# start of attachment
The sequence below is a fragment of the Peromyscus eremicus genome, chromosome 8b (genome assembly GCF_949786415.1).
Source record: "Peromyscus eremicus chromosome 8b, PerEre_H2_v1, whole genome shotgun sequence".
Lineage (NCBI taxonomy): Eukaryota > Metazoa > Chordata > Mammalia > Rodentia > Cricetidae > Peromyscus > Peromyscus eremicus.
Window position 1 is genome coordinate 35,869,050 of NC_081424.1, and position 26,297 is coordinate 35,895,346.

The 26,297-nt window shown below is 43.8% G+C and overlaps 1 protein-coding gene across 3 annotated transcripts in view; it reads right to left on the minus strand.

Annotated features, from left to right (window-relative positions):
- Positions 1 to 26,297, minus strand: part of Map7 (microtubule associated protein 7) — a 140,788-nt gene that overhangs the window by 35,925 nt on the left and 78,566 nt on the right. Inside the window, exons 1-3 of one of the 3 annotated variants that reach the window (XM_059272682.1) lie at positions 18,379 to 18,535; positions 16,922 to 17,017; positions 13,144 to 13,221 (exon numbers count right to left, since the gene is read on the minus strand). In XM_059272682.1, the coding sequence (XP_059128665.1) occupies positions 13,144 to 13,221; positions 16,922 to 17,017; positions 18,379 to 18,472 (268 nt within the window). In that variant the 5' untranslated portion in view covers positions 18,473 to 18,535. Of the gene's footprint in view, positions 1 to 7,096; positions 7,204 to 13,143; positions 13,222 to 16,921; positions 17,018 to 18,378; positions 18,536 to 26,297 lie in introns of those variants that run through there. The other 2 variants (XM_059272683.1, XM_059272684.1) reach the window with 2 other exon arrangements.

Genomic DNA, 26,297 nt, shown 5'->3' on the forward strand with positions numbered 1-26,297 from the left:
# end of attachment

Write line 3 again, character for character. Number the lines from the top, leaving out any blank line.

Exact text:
Lineage (NCBI taxonomy): Eukaryota > Metazoa > Chordata > Mammalia > Rodentia > Cricetidae > Peromyscus > Peromyscus eremicus.